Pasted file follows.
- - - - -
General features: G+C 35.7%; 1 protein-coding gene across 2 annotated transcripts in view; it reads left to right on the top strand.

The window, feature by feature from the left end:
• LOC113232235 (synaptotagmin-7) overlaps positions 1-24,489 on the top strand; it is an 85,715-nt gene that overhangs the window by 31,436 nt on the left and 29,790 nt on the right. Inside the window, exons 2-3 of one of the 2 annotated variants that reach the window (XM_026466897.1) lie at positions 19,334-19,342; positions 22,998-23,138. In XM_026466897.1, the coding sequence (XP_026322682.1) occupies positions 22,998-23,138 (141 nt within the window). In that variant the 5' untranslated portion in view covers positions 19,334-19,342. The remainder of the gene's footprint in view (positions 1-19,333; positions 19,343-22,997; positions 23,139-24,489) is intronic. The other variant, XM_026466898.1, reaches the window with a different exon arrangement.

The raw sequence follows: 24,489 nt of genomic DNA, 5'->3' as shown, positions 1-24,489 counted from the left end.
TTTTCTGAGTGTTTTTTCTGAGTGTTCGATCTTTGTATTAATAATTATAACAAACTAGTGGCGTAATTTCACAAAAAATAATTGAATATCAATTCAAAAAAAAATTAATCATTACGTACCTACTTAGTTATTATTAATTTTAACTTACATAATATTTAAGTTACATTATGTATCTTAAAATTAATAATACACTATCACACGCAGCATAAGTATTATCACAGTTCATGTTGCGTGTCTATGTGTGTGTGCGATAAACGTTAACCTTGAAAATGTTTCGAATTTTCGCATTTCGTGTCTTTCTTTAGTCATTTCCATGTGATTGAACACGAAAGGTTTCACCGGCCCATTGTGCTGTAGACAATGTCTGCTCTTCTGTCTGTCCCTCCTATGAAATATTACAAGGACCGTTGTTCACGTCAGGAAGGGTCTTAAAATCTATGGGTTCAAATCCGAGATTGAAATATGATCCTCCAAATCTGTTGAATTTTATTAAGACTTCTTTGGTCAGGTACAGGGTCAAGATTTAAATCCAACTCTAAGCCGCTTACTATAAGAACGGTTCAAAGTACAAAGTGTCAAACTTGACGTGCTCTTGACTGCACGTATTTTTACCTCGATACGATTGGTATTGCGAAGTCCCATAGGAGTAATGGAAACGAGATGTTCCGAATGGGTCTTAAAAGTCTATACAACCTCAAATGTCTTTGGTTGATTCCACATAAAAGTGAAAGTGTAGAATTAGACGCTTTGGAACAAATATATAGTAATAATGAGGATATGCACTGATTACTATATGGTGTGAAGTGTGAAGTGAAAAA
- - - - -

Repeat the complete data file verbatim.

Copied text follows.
General features: G+C 35.7%; 1 protein-coding gene across 2 annotated transcripts in view; it reads left to right on the top strand.

The window, feature by feature from the left end:
• LOC113232235 (synaptotagmin-7) overlaps positions 1-24,489 on the top strand; it is an 85,715-nt gene that overhangs the window by 31,436 nt on the left and 29,790 nt on the right. Inside the window, exons 2-3 of one of the 2 annotated variants that reach the window (XM_026466897.1) lie at positions 19,334-19,342; positions 22,998-23,138. In XM_026466897.1, the coding sequence (XP_026322682.1) occupies positions 22,998-23,138 (141 nt within the window). In that variant the 5' untranslated portion in view covers positions 19,334-19,342. The remainder of the gene's footprint in view (positions 1-19,333; positions 19,343-22,997; positions 23,139-24,489) is intronic. The other variant, XM_026466898.1, reaches the window with a different exon arrangement.

The raw sequence follows: 24,489 nt of genomic DNA, 5'->3' as shown, positions 1-24,489 counted from the left end.
TTTTCTGAGTGTTTTTTCTGAGTGTTCGATCTTTGTATTAATAATTATAACAAACTAGTGGCGTAATTTCACAAAAAATAATTGAATATCAATTCAAAAAAAAATTAATCATTACGTACCTACTTAGTTATTATTAATTTTAACTTACATAATATTTAAGTTACATTATGTATCTTAAAATTAATAATACACTATCACACGCAGCATAAGTATTATCACAGTTCATGTTGCGTGTCTATGTGTGTGTGCGATAAACGTTAACCTTGAAAATGTTTCGAATTTTCGCATTTCGTGTCTTTCTTTAGTCATTTCCATGTGATTGAACACGAAAGGTTTCACCGGCCCATTGTGCTGTAGACAATGTCTGCTCTTCTGTCTGTCCCTCCTATGAAATATTACAAGGACCGTTGTTCACGTCAGGAAGGGTCTTAAAATCTATGGGTTCAAATCCGAGATTGAAATATGATCCTCCAAATCTGTTGAATTTTATTAAGACTTCTTTGGTCAGGTACAGGGTCAAGATTTAAATCCAACTCTAAGCCGCTTACTATAAGAACGGTTCAAAGTACAAAGTGTCAAACTTGACGTGCTCTTGACTGCACGTATTTTTACCTCGATACGATTGGTATTGCGAAGTCCCATAGGAGTAATGGAAACGAGATGTTCCGAATGGGTCTTAAAAGTCTATACAACCTCAAATGTCTTTGGTTGATTCCACATAAAAGTGAAAGTGTAGAATTAGACGCTTTGGAACAAATATATAGTAATAATGAGGATATGCACTGATTACTATATGGTGTGAAGTGTGAAGTGAAAAA